Asbel Kiprop, Olympic 1500m champ, banned 4 years

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Kenyan Asbel Kiprop, the 2008 Olympic 1500m champion and a three-time world champ, was banned four years after testing positive for EPO in November 2017, according to track and field’s doping watchdog organization.

The ban is backdated to Feb. 3, 2018, when the 29-year-old was provisionally suspended after the failed test.

Kiprop repeatedly denied doping since last May, when he first acknowledged the positive test. Most recently, a 3,000-word defense from his lawyer was posted on Kiprop’s Facebook page.

Kiprop’s defenses included saying he was a victim of extortion and that he was offered “a reward” of becoming an anti-doping ambassador if he admitted guilt. The Athletics Integrity Unit (AIU), the IAAF’s independent organization to monitor doping and corruption, denied the latter last May.

A disciplinary panel dismissed six defenses from exonerating him, including the possibility his sample was spiked, in handing out the four-year ban.

Kiprop, the pre-eminent 1500m runner of the last decade, can appeal the ban.

At 19, he finished second in the Beijing Olympic 1500m but was upgraded to gold a year later after Bahrain’s Rashid Ramzi failed a drug test. He is the youngest Olympic 1500m medalist of all time, according to the OlyMADMen.

Kiprop went on to earn three straight world titles in the 1500m in 2011, 2013 and 2015, matching the feats of retired legends Noureddine Morceli and Hicham El Guerrouj.

He struggled in the 2012 and 2016 Olympics, finishing last in the London final with a hamstring injury and sixth in the Rio final won by American rival Matthew Centrowitz.

Kiprop has targeted El Guerrouj’s world record of 3:26:00, missing the mark by .69 of a second in 2015.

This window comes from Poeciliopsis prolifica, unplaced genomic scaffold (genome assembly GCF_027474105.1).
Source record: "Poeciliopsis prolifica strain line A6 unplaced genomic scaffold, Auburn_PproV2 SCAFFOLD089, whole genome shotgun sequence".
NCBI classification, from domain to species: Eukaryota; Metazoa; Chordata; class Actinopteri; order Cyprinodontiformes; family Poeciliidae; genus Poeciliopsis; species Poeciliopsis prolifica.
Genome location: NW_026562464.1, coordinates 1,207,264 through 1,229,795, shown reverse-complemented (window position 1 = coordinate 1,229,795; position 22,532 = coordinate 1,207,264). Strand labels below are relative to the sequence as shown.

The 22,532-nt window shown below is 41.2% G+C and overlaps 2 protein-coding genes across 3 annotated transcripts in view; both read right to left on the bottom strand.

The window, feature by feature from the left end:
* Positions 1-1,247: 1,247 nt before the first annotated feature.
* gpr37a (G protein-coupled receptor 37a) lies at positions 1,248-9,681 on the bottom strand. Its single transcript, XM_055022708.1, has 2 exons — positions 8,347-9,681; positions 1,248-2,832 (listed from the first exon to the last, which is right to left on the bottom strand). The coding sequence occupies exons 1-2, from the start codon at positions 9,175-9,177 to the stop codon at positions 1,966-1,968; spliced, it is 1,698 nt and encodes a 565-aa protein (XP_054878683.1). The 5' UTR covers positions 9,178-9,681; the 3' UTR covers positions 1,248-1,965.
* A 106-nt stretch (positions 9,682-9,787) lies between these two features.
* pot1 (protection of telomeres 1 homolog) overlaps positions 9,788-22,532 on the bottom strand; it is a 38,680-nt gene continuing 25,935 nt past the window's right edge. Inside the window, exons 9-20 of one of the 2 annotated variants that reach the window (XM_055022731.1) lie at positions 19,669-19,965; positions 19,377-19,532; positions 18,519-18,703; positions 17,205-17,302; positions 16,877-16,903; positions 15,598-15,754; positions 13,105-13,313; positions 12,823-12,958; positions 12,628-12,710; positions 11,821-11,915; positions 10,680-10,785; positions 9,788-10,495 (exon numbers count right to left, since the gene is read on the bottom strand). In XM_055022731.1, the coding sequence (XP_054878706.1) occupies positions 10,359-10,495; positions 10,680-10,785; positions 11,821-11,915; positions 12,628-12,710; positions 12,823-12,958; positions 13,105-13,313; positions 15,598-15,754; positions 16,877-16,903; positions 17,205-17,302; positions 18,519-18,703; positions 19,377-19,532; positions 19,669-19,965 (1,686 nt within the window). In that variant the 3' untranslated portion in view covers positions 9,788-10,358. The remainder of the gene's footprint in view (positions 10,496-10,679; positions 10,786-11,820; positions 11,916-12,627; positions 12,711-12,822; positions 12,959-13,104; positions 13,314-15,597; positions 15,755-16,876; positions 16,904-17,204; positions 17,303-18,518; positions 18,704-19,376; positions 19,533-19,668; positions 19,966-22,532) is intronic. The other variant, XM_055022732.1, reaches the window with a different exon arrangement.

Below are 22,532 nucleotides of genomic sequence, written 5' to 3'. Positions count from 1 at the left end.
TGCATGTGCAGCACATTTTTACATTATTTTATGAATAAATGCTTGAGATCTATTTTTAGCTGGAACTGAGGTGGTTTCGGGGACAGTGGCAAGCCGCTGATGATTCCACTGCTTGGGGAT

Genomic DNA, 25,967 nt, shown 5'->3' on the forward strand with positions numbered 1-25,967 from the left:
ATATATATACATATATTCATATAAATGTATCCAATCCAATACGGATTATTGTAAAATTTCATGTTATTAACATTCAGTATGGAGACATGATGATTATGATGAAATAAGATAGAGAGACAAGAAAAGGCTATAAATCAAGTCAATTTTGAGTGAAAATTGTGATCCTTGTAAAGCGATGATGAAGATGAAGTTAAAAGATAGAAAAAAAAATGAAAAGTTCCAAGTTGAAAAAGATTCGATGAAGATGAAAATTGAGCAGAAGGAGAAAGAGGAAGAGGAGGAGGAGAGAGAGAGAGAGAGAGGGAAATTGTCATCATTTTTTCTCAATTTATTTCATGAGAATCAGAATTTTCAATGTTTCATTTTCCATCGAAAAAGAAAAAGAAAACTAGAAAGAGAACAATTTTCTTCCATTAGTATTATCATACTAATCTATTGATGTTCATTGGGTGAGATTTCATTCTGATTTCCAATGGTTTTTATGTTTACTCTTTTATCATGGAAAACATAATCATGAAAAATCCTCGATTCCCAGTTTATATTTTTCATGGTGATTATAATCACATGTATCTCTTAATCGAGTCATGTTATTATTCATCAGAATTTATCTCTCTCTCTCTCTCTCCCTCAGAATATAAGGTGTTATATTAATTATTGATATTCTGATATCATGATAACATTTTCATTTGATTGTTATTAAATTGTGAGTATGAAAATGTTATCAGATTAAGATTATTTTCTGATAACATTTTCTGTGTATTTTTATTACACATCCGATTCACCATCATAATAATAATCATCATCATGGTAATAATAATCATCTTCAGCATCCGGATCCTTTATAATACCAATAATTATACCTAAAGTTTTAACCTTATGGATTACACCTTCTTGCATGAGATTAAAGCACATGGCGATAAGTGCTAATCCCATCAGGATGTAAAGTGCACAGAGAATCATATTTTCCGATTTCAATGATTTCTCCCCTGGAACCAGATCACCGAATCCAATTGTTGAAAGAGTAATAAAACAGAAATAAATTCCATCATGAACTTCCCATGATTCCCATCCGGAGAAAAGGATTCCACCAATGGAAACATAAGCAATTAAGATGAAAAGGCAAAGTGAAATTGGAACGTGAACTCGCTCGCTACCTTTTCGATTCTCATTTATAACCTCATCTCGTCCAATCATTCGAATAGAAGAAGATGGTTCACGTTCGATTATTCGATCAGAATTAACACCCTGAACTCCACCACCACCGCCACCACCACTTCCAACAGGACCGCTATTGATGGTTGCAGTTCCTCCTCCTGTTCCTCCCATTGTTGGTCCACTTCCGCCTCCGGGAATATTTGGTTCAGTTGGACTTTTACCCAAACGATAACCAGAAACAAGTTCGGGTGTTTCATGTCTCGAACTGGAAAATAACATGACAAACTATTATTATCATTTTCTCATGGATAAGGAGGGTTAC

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Maggie Nichols is second woman in 20 years to repeat as NCAA all-around champ

Maggie Nichols
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Oklahoma junior and world champion gymnast Maggie Nichols became the first woman to repeat as NCAA all-around champion in 12 years, returning from a heel injury to compete on all four events for the first time since January on Friday.

Nichols, a Rio Olympic hopeful before being beset by a torn meniscus in 2016, joined 2004 Olympic silver medalist Courtney Kupets as the only women to win back-to-back NCAA all-arounds in the 2000s.

A junior, Nichols can next year join Jenny Hansen as the only women to three-peat in NCAA history.

Oklahoma goes for a third team title in four years on Saturday night against UCLA (featuring Olympic champions Madison Kocian and Kyla Ross), LSU and Denver.

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NCAA Women’s Gymnastics Championships Individual Results
All-Around
1. Maggie Nichols (Oklahoma) — 39.7125
2. Lexy Ramler (Minnesota) — 39.6625
2. Kyla Ross (UCLA) — 39.6625
4. Sarah Finnegan (LSU) — 39.65
5. Kennedi Edney (LSU) — 39.6

Vault
1. Kennedi Edney (LSU) — 9.95
1. Derrian Gobourne (Auburn)
1. Maggie Nichols (Oklahoma)
1. Kyla Ross (UCLA)

Uneven Bars
1. Sarah Finnegan (LSU) — 9.95

Balance Beam
1. Natalie Wojcik (Michigan) — 9.95

Floor Exercise
1. Alicia Boren (Florida) — 9.95
1. Lynnzee Brown (Denver)
1. Brenna Dowell (Oklahoma)
1. Kyla Ross (UCLA)